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Synchronizing Files Using an Intermediary

1. INTRODUCTION

2. DEVICE PREPARATION

FLASH DRIVE

IPHONE OR IPAD

3. CREATE THE FIRST SYNCHRONIZER DOCUMENT

4. OPTIONS TO CONSIDER

SYNCHRONIZE DELETIONS

ARCHIVE REPLACED FILES

MOUNTING BEHAVIOR (FLASH DRIVE ONLY)

5. RUN THE SYNCHRONIZATION

6. CREATE AND RUN THE SECOND SYNCHRONIZER DOCUMENT

7. SCHEDULING

8. TYPICAL WORKFLOW

9. POTENTIAL PITFALLS

IGNORE OWNERSHIP (FLASH DRIVE ONLY)

CONFLICTS

10. WHEN THINGS GO WRONG

APPLE HELP

CHRONOSYNC HELP

TECHNICAL SUPPORT

1. INTRODUCTION [top]

ChronoSync can easily be configured to perform bidirectional synchronization between two computers that have a direct or network connection between them. But what if the two computers are not in the same physical location and there is no network connection available to synchronize them? The solution is to synchronize with an intermediary. An intermediary simply refers to a common location that itself gets transported between the two devices. It can be a portable hard drive, thumb drive or even an iPhone. This guide explains how this can be accomplished.

2. DEVICE PREPARATION [top]

This guide will present two options to use as an intermediary. The first will be a USB flash drive (aka "thumb drive") and the second will use an iPhone running InterConneX. There are many other devices that can be used as an intermediary such as portable hard drives or even a laptop computer. The process will be nearly identical for them.

FLASH DRIVE [top]

The first step in using a flash drive is acquiring one. USB flash drives are commonly available in capacities ranging from 4GB to 256GB, all at very affordable prices. Choose a capacity that will comfortably handle the amount of data you would like to transfer. We recommend choosing a size at least double what you think the maximum size you need is. We live in the age of "big data" — that extra capacity will not be wasted!

Once a flash drive has been acquired, you must give consideration to re-formatting it. Most flash drives will come pre-formatted with the MS-DOS (FAT32) file system. Your Mac can read and write to this file system but it is not the most efficient way to store Mac documents and data files. Specifically, there will be limits on characters that can be used in filenames. Certain types of file attributes cannot be efficiently stored there, either. Unless you want to retain the ability to use this flash drive on a Windows PC, you should reformat it with a Mac native file system.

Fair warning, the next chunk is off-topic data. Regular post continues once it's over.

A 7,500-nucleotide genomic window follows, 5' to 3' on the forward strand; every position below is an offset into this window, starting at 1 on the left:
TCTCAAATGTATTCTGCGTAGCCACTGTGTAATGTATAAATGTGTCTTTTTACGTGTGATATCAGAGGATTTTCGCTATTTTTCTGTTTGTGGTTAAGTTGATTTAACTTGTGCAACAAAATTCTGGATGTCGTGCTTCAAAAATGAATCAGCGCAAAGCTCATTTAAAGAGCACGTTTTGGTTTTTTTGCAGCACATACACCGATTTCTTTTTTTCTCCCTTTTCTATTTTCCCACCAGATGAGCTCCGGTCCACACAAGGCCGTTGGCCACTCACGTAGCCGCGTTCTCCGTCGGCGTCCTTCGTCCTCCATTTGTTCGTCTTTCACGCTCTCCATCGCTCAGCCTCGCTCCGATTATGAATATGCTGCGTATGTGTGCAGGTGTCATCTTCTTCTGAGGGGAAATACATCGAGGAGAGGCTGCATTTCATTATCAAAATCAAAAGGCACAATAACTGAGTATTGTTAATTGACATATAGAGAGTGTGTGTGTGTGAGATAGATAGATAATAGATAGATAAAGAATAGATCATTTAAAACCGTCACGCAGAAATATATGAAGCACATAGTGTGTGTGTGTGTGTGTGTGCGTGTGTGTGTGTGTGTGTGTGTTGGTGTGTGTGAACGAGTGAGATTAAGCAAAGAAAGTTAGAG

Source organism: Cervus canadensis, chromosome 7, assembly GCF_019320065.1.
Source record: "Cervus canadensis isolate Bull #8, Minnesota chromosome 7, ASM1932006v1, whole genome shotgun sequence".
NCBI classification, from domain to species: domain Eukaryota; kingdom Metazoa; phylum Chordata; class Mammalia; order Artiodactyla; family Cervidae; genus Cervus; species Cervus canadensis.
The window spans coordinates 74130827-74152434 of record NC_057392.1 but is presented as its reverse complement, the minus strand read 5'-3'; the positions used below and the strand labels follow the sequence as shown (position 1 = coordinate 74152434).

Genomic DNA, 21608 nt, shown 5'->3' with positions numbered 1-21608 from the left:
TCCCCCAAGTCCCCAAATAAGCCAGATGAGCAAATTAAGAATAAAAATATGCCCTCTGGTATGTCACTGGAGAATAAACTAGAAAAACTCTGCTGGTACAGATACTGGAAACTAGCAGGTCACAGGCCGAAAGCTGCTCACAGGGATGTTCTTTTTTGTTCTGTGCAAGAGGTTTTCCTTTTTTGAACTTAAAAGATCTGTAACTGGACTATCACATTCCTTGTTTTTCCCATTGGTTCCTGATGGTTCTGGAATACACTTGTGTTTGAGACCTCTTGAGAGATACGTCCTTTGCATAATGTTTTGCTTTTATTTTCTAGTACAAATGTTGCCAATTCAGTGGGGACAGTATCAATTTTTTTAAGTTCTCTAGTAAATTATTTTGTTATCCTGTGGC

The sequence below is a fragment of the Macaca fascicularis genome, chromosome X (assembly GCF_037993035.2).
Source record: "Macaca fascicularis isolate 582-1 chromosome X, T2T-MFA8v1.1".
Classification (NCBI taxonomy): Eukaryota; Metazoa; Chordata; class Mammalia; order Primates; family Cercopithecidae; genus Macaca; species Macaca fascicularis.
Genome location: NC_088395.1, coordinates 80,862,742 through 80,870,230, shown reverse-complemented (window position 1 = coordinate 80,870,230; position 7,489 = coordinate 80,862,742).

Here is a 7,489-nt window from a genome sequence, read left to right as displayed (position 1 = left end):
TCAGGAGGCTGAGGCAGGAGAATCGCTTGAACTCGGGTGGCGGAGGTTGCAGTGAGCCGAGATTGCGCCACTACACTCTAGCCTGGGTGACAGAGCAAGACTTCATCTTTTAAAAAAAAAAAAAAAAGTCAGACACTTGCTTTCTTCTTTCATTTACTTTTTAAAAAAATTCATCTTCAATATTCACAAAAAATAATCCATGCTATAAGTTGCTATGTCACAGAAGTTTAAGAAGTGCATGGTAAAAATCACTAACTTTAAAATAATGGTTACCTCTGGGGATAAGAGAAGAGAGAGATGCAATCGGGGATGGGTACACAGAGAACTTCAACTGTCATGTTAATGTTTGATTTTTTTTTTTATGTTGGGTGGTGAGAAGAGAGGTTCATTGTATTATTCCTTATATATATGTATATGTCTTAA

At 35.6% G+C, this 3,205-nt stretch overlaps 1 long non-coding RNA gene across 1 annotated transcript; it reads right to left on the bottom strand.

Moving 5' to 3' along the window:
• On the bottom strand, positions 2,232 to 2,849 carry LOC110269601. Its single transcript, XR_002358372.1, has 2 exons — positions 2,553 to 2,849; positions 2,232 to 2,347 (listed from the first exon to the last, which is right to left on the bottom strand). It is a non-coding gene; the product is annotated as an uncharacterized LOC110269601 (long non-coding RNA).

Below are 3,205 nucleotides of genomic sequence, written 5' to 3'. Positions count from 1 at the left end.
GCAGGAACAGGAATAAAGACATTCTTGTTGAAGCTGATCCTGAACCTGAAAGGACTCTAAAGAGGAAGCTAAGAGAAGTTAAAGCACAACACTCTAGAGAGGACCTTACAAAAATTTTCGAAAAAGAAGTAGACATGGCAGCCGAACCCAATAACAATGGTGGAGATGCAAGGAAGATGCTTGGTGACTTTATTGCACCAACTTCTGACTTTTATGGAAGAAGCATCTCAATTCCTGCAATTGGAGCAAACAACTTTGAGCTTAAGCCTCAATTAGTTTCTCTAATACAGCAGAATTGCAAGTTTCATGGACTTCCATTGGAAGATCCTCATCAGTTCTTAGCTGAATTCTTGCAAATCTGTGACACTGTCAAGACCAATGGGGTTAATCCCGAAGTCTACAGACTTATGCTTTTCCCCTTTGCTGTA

To format your drive, you will need to launch the Disk Utility application. It is on your system drive in the "Utilities" folder that is within the "Applications" folder. If you use Launchpad, it should be in the "Other" group.

Disk Utility App

Once you launch Disk Utility, all the attached drives will be listed in the sidebar on the left. Each drive will be listed as a device and any volumes on the drive will be listed as sub-entries for that device. A volume equates to a partition on the drive and represents a portion of the drive that has been allocated to exist as a separate, logical disk. A single hard drive can be partitioned into many volumes, each acting as a separate, independent disk.

To use a flash drive as an intermediary, select it from the device list on the left. Be careful to choose your flash drive and not one of the other storage devices! You will then need to partition it. A single partition is all that is necessary. You have the option to create additional partitions depending on your needs. For this guide we will choose "1 partition" and name it "Intermediary Drive."